All good answers lie in a full appreciation of the question. Break it down – what do you actually mean by ‘love’? Why is that not happening for you, assuming it’s not? What steps could you take to change that?

For me? The answer lies in stepping out of my immediacy; in recognising that my little microcosm of existence can easily start to serve itself, to the benefit of nobody. What would I like this Christmas – the latest iPhone or to see my best friend smile and laugh, creating memories that last longer than Apple’s product cycle? You could have both, the question is your focus. There can be a material readjustment to make. Love can be sacrificial, but generosity reaps rewards.

There’s also a psychological adjustment happening for most of us. We’re conditioned to believe that love is what happens to other people. It’s what we go to the cinema to watch. It’s what we daydream about. It’s what we see on our Facebook feed. We share twee pictures on Tumblr to let everybody else know what’s out of our reach. So close, but not for us.

But love is out there. And once we’ve abandoned our material entitlement of life, we’re free to embrace a wider, more caring, giving and forgiving narrative, where love doesn’t depend on recognition of our image or possessions, but on what we do for each other. Start by thinking of what you like about people around you, and let them know. If you don’t do it often, you’ll get a strange look back, but be consistent and see what happens. Eventually you’ll receive a smile, a hug, or a compliment, and then a closer bond and a stronger friendship. Cynicism can go fuck itself.

How to love? By recognising that love isn’t just possible, it’s within our reach.

What type of person are you looking for in a relationship?

In my ideal relationship, there’d be a synergy; a coming together of energies that would combine in the most perfectly wonderful and compatible way. That’s to say, I’m not looking for somebody in order to tick a box, or for personal gain. I’m hoping to give as much as get, knowing that my partner will be of like mind, and that together we match through an implicit understanding, and a spilling over of self-interest. Me becomes we, and our affection manifests in a merger of identity, not via co-dependency, but through a deep and profound sense of love, and a spirit of giving, caring and protection.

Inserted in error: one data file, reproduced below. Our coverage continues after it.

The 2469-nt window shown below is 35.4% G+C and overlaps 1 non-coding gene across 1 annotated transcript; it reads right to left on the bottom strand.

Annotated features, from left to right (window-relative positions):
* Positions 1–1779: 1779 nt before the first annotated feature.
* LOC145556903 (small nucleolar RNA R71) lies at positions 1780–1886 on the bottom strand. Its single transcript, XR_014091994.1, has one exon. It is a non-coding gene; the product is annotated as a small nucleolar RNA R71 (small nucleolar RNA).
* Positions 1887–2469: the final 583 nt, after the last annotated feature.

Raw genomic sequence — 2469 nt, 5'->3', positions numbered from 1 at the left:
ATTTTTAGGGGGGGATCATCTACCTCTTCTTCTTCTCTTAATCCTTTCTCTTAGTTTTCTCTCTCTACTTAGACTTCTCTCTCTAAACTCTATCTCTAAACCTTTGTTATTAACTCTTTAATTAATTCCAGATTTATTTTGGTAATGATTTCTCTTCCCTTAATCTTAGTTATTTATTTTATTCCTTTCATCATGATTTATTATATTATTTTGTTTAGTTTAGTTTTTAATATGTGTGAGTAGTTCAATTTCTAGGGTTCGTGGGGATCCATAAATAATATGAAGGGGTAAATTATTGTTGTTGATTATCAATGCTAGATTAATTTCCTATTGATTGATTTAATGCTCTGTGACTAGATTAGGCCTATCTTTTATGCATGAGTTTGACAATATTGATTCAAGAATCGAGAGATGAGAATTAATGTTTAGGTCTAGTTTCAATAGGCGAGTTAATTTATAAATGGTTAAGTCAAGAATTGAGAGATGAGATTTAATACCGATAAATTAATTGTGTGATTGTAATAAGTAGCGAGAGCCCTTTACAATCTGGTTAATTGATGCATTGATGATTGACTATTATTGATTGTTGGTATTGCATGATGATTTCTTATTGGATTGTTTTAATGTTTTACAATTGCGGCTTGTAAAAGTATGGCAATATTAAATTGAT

Would you like specifics?

My love and I would leave each other treats, to be found through riddles in post-it notes placed randomly around our home. We’d wake to find the other’s fingers softly running through the other’s hair, waking them with a smile that says ‘I love you more today than I ever have’. When one of us needs space that’s totally cool – the other understands and respects our time alone, but they rarely leave our thoughts.

We’ll marathon through Orange Is The New Black, stopping only to order more pizza. We’ll pour over maps of the world and plan adventures or simply dream together of a life out of reach. We communicate through a squeeze of a hand or a kiss on the forehead, and we both know exactly what that means.

We’ll dance together, to our favourite music, turned up to maximum. We’ll drink, knowing no matter how much we embarrass ourselves, we’re loved. We’ll fuck for hours, and often, giving and receiving in ways in which we lose ourselves to orgasm after orgasm, whether it’s sweet and tender or rough and primal.

When life deals us blows, we’ll be there for each other unconditionally. When life deals us triumphs, we’ll revel in each other’s success. We’ll talk about cats, and babies; about raising a family together, and inside we’ll both hope for our unborn that they have a parent as amazing as this.

There’s no point at which things get so difficult we’re no longer prepared to sacrifice for each other; this is it for us – pure commitment. And if the time should come that our paths go in different directions, we’ll kiss through our tears and always be thankful for what we’ve meant to each other.

I’m a single man. I haven’t yet found my love, and I’ve not spent a great deal of time trying. But as I write these words, there’s a certain ache in my heart, and my bed looks empty. Who knows what the future might bring, for us all.